The world follows the Gregorian calendar, therefore at the stroke of midnight on the last day of the year the old year paves the way for the New Year.
With the arrival of the New Year, all the old regrets are tossed out, old heartburns swept aside the whole world gets busy with new resolutions, new courage to face the world and new grit and determination.
The practice of celebrating the passing away of the old year and welcoming the New Year with open arms is not of recent origin. It is centuries old….
The history of New Year celebration dates back to the 2000 BC when it was first observed in ancient Babylon as an event to greet the new time during the middle of March and was an initialization of the modern concept of greeting the new time. During the 18th Century, January 1st was accepted as a beginning of the New Year. In spite of this change, Armenians in many regions of the country, like Udik, continued to celebrate New Year on Navasard. Gradually at the end of the 20th century all Armenians adopted the 1st of January as the official first day of the New Year.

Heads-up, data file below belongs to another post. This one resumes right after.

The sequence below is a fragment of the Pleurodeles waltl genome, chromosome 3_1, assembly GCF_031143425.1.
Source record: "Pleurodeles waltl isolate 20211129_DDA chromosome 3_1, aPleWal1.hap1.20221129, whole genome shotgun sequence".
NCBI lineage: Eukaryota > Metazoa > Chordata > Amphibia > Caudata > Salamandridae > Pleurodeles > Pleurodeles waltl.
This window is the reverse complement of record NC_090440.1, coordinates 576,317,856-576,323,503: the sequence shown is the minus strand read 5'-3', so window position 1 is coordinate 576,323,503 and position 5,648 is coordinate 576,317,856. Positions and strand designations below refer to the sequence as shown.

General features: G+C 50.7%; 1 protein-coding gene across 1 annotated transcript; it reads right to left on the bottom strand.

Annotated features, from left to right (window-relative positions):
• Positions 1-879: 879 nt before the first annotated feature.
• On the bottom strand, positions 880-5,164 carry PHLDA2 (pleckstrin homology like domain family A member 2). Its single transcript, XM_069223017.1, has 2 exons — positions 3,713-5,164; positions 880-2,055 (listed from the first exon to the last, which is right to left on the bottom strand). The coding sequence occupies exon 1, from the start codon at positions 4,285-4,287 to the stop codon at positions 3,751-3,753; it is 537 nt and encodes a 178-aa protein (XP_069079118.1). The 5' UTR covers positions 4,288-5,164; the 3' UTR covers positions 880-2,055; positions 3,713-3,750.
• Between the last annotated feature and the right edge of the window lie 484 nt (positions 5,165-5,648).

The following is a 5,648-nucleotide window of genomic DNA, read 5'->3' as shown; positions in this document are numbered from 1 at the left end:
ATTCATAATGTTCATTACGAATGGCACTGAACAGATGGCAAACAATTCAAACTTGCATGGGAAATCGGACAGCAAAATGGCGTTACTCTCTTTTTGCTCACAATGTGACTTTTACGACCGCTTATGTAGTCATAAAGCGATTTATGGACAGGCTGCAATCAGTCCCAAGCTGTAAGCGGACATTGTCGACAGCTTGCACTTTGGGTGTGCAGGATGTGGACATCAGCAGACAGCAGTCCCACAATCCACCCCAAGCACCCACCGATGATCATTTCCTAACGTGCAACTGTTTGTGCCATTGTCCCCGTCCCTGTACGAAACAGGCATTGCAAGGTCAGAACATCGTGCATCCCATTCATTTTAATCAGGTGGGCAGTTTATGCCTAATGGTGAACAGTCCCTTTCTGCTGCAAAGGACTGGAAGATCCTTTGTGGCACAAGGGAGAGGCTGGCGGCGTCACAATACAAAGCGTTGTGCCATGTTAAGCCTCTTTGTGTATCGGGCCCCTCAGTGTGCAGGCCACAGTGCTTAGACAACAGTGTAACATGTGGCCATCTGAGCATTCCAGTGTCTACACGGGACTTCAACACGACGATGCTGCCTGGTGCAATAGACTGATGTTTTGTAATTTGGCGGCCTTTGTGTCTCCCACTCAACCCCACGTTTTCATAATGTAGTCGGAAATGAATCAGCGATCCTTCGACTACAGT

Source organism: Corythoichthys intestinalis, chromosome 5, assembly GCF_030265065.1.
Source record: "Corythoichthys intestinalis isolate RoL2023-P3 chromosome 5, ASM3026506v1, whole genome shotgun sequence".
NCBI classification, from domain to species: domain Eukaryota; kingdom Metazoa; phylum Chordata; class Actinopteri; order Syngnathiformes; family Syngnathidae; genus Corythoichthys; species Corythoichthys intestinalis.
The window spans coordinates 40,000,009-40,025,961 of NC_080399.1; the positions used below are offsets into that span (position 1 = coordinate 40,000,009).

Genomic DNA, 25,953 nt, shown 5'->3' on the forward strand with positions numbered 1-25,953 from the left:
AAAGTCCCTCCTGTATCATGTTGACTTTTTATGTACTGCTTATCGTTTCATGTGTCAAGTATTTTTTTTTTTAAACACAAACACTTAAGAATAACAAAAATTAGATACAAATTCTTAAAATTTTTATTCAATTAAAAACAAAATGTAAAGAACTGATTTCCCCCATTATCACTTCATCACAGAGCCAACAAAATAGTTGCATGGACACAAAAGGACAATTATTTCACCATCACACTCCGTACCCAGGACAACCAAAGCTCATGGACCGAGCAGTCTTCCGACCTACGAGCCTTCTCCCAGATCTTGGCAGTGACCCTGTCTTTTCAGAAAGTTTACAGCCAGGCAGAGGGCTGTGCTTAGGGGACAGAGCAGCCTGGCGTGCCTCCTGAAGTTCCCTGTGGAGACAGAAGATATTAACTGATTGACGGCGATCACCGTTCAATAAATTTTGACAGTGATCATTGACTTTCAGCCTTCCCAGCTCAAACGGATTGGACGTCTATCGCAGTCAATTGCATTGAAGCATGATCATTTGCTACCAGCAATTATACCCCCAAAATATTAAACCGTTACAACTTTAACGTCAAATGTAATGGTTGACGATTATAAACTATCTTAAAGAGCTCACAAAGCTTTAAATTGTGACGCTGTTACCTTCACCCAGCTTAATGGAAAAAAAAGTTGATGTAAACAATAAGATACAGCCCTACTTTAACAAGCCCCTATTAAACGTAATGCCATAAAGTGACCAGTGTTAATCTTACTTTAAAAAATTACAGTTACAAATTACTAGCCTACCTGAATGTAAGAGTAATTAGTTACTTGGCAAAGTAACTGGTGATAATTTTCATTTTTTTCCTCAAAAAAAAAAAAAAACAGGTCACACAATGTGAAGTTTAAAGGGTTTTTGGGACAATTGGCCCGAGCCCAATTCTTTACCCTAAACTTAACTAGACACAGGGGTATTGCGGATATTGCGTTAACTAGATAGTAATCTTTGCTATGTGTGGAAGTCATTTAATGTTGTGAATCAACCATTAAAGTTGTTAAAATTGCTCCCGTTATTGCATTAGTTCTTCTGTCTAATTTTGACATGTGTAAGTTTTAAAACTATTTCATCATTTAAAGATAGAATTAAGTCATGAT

In Armenia it was a custom for children to gather in-groups on New Year’s Eve and go around their village, greeting the New Year by singing songs to their neighbors. They usually received lots of fruit as present. Decorating a New Year’s tree was not one of the customs in the past. Within the family, it was a custom for the family members to exchange presents, but, a wife never received a present from her husband, as this was considered a disgrace.
Children in the family, the youngest ones following the elderly, would go to their father, who had the presents hidden in his coat, and after kissing their father’s hand everyone would receive his present.
Parts of the traditional New Year’s meal like various dried fruits, raisins, different kinds of nuts, gahin and others would have been previously prepared, but the pastries, cakes and harisan would have been prepared on the 30th of December.
The most important among the pastries was the Darin, which was presenting the New Year. Armenian women liked to cook Darin for their family. The bread was kneaded with luck and good wishes pressed into the dough before it was cooked. Darin was big flat bread, which had a coin hidden in it. The person who found the piece with the coin in it was considered the ‘lucky’ member of the family for the New Year.